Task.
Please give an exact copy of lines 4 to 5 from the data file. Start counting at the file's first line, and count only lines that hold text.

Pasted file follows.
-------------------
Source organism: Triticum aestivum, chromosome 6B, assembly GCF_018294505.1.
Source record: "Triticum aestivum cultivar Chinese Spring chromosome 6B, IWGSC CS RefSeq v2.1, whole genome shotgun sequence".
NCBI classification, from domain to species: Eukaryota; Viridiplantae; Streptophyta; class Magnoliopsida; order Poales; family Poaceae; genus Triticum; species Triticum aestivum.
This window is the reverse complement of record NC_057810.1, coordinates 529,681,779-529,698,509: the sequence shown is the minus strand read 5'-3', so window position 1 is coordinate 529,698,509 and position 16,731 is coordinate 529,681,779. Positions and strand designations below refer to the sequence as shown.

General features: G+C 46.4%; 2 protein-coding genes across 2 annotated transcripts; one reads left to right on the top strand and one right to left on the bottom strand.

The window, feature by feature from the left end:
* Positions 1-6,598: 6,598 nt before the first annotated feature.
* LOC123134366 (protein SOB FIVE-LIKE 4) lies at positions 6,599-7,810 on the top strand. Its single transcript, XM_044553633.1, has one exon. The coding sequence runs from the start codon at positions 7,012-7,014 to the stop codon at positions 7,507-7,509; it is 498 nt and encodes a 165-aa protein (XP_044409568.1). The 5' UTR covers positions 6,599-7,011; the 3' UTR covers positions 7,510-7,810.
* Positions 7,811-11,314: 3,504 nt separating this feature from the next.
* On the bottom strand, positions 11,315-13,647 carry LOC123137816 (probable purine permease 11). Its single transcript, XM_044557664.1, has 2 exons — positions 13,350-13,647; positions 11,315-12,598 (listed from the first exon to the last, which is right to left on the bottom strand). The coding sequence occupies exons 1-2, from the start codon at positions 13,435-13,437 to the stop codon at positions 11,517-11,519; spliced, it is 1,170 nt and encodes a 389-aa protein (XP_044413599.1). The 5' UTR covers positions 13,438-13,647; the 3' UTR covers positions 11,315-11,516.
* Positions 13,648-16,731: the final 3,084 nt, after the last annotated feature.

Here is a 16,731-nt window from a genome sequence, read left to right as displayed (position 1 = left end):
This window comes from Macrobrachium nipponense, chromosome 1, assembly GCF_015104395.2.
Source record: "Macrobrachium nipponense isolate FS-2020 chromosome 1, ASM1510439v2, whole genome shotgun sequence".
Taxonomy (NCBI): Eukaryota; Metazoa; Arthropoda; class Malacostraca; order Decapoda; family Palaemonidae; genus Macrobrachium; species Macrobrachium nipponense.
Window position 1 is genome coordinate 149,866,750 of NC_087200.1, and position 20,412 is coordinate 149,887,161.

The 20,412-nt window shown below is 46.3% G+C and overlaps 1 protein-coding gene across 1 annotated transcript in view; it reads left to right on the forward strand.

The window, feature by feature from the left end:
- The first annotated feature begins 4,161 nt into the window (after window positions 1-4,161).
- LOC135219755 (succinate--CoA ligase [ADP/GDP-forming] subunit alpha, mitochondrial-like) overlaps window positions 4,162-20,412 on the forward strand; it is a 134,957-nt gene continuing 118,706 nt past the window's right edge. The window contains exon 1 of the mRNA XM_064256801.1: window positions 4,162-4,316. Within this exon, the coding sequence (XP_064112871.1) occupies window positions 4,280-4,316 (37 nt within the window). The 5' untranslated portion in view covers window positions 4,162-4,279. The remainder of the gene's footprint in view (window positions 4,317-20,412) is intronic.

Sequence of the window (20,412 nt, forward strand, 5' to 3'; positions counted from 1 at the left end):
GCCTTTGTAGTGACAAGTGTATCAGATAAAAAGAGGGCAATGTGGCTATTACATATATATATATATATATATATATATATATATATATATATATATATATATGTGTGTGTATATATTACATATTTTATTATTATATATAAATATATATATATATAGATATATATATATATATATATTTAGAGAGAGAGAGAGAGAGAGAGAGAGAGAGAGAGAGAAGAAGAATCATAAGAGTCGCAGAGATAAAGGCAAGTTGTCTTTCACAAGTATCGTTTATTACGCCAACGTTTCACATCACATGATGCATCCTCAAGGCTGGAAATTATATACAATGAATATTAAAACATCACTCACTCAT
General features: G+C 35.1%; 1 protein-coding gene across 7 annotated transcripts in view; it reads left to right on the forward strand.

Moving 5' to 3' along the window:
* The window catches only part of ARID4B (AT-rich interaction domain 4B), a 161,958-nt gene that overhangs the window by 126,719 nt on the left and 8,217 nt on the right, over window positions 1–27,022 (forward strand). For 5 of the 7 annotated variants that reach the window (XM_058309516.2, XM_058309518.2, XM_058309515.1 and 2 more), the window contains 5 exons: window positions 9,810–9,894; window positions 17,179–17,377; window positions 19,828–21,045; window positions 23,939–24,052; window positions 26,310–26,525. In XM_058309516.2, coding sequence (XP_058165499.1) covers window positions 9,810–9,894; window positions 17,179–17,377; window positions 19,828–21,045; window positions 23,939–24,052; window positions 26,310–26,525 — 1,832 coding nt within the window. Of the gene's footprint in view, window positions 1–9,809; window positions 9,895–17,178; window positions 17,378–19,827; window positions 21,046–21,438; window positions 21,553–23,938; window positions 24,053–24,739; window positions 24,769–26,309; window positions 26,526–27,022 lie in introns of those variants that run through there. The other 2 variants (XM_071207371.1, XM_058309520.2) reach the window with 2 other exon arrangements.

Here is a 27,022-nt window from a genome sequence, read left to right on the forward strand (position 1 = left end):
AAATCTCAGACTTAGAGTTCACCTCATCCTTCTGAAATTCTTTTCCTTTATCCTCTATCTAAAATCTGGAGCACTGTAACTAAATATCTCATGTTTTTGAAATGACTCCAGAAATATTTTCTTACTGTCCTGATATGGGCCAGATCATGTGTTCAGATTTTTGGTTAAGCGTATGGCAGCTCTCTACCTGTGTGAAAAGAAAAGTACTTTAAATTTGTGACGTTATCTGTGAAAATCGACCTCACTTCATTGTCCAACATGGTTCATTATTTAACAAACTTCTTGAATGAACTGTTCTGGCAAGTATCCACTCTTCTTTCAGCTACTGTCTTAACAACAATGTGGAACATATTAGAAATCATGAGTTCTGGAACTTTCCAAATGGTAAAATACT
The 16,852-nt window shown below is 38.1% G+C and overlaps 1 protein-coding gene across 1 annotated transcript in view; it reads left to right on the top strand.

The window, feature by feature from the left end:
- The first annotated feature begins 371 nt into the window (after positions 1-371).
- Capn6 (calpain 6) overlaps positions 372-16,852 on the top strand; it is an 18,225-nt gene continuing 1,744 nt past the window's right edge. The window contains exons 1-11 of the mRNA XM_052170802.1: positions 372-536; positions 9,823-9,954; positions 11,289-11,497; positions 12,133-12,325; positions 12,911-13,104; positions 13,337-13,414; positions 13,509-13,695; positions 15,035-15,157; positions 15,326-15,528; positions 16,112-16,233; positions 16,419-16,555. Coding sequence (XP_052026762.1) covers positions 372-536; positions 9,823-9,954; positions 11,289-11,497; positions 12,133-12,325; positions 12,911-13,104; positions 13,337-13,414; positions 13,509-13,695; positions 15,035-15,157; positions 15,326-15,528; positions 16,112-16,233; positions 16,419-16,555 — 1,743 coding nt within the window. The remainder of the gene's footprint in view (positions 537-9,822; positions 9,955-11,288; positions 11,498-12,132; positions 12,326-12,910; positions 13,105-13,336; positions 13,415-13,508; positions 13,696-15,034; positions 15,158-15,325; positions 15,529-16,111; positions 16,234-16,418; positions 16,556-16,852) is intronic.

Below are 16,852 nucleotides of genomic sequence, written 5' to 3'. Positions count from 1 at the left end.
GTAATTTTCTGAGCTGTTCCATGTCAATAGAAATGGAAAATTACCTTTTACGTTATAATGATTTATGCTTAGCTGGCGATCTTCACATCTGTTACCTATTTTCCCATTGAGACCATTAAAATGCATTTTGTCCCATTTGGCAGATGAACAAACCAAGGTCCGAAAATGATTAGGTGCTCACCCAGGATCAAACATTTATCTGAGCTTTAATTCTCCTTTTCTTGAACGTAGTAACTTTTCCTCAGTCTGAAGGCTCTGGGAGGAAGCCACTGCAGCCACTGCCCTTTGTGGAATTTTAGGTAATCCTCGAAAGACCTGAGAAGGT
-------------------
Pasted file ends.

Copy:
This window is the reverse complement of record NC_057810.1, coordinates 529,681,779-529,698,509: the sequence shown is the minus strand read 5'-3', so window position 1 is coordinate 529,698,509 and position 16,731 is coordinate 529,681,779. Positions and strand designations below refer to the sequence as shown.

General features: G+C 46.4%; 2 protein-coding genes across 2 annotated transcripts; one reads left to right on the top strand and one right to left on the bottom strand.